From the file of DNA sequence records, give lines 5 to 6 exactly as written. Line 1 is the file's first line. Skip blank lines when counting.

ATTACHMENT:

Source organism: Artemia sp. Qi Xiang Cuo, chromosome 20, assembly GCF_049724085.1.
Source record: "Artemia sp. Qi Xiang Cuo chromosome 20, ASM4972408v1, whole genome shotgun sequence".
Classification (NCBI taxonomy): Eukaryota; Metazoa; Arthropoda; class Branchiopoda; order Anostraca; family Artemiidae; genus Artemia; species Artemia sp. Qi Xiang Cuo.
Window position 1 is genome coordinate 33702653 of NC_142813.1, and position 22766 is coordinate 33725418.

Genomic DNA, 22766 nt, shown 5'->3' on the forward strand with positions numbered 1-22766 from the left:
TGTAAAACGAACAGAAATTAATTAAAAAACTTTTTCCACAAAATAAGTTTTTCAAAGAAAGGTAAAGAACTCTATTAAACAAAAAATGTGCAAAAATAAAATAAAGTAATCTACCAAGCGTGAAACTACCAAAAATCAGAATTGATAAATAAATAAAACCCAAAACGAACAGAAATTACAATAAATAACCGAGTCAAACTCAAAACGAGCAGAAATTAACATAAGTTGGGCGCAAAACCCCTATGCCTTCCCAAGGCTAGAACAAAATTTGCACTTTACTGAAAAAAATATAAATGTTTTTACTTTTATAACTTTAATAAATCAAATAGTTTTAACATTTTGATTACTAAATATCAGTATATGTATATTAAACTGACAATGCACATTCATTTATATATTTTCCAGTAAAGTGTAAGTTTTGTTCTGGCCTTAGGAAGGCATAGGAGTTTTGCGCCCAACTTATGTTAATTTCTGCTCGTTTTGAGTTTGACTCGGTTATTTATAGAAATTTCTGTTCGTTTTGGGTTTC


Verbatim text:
Genomic DNA, 22766 nt, shown 5'->3' on the forward strand with positions numbered 1-22766 from the left:
TGTAAAACGAACAGAAATTAATTAAAAAACTTTTTCCACAAAATAAGTTTTTCAAAGAAAGGTAAAGAACTCTATTAAACAAAAAATGTGCAAAAATAAAATAAAGTAATCTACCAAGCGTGAAACTACCAAAAATCAGAATTGATAAATAAATAAAACCCAAAACGAACAGAAATTACAATAAATAACCGAGTCAAACTCAAAACGAGCAGAAATTAACATAAGTTGGGCGCAAAACCCCTATGCCTTCCCAAGGCTAGAACAAAATTTGCACTTTACTGAAAAAAATATAAATGTTTTTACTTTTATAACTTTAATAAATCAAATAGTTTTAACATTTTGATTACTAAATATCAGTATATGTATATTAAACTGACAATGCACATTCATTTATATATTTTCCAGTAAAGTGTAAGTTTTGTTCTGGCCTTAGGAAGGCATAGGAGTTTTGCGCCCAACTTATGTTAATTTCTGCTCGTTTTGAGTTTGACTCGGTTATTTATAGAAATTTCTGTTCGTTTTGGGTTTC